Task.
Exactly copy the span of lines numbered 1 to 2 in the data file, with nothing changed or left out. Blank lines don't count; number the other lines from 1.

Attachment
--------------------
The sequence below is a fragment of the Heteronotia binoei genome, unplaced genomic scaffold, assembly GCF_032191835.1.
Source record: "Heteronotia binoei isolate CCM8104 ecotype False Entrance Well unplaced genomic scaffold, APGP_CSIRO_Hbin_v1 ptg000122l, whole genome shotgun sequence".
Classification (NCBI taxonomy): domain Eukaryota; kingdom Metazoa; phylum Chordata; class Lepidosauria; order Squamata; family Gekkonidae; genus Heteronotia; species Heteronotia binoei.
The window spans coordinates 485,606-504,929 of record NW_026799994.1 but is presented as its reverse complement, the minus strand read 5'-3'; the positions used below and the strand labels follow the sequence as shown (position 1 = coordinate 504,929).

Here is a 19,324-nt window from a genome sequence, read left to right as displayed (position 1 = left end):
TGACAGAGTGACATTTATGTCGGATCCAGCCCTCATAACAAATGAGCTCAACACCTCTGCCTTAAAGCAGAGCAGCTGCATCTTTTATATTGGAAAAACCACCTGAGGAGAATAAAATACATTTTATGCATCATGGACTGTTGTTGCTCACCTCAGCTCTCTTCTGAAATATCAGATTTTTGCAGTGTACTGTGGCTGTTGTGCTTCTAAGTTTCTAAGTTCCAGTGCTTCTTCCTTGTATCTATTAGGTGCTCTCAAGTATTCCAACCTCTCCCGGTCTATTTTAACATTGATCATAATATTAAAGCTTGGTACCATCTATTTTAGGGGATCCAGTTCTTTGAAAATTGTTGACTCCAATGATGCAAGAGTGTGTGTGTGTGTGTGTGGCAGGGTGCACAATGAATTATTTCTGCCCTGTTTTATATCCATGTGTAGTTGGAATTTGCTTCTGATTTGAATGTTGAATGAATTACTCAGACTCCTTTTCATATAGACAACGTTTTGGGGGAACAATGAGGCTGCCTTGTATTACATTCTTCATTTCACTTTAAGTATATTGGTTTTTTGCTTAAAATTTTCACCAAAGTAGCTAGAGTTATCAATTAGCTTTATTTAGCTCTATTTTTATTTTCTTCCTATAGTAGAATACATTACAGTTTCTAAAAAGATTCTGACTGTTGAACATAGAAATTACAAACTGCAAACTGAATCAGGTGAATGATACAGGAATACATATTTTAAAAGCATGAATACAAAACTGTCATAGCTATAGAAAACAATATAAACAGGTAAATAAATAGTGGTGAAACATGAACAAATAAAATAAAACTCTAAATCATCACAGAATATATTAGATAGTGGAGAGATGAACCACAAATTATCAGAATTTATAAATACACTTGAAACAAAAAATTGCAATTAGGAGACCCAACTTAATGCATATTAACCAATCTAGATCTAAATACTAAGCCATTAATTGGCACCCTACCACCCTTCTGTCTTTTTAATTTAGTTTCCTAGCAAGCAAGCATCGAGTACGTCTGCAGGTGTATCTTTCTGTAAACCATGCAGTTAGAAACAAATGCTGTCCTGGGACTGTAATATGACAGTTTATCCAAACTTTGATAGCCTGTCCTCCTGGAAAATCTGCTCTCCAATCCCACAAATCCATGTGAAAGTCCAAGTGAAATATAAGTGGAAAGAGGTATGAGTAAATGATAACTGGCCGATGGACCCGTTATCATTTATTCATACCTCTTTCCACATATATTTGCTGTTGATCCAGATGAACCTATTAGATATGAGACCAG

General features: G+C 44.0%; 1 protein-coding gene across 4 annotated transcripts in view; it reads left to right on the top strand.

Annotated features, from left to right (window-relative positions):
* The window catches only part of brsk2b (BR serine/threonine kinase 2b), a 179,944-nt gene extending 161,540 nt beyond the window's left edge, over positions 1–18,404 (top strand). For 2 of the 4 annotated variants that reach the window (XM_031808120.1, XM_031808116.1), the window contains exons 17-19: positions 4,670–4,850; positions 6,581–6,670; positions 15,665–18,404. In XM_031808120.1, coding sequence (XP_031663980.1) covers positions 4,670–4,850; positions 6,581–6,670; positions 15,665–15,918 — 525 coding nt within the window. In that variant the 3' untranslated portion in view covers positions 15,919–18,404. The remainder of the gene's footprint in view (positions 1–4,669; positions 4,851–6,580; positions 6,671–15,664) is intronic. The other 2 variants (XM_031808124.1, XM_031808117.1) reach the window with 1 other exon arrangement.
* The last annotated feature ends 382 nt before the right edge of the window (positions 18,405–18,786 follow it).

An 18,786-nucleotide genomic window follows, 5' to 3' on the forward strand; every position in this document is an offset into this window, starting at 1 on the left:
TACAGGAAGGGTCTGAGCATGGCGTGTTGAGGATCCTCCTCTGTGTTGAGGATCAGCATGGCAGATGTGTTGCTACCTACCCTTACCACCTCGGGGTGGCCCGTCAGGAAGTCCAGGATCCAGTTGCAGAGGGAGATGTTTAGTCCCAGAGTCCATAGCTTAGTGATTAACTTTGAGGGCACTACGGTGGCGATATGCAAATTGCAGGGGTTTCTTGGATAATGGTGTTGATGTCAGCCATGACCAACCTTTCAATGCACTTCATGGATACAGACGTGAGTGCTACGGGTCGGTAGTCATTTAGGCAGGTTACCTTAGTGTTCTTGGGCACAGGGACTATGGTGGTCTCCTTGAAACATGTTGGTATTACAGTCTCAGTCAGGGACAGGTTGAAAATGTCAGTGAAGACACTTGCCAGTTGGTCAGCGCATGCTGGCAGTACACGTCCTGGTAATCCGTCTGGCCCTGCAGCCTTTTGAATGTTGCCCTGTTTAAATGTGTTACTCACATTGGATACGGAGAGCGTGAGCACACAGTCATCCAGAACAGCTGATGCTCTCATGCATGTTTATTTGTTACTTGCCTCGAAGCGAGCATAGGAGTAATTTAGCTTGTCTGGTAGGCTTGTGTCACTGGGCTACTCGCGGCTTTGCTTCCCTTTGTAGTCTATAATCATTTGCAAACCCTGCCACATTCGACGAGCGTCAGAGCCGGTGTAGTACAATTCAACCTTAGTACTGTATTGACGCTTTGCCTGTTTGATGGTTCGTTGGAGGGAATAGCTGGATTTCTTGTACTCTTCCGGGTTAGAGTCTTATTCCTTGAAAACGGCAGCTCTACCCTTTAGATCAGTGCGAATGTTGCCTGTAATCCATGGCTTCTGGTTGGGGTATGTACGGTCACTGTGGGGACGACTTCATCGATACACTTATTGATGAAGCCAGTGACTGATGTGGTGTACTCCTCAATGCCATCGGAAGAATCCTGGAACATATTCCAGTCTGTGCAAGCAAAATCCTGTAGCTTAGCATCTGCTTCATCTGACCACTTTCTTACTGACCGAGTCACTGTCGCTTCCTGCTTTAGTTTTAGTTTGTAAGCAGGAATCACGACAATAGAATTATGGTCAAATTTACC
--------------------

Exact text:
The sequence below is a fragment of the Heteronotia binoei genome, unplaced genomic scaffold, assembly GCF_032191835.1.
Source record: "Heteronotia binoei isolate CCM8104 ecotype False Entrance Well unplaced genomic scaffold, APGP_CSIRO_Hbin_v1 ptg000122l, whole genome shotgun sequence".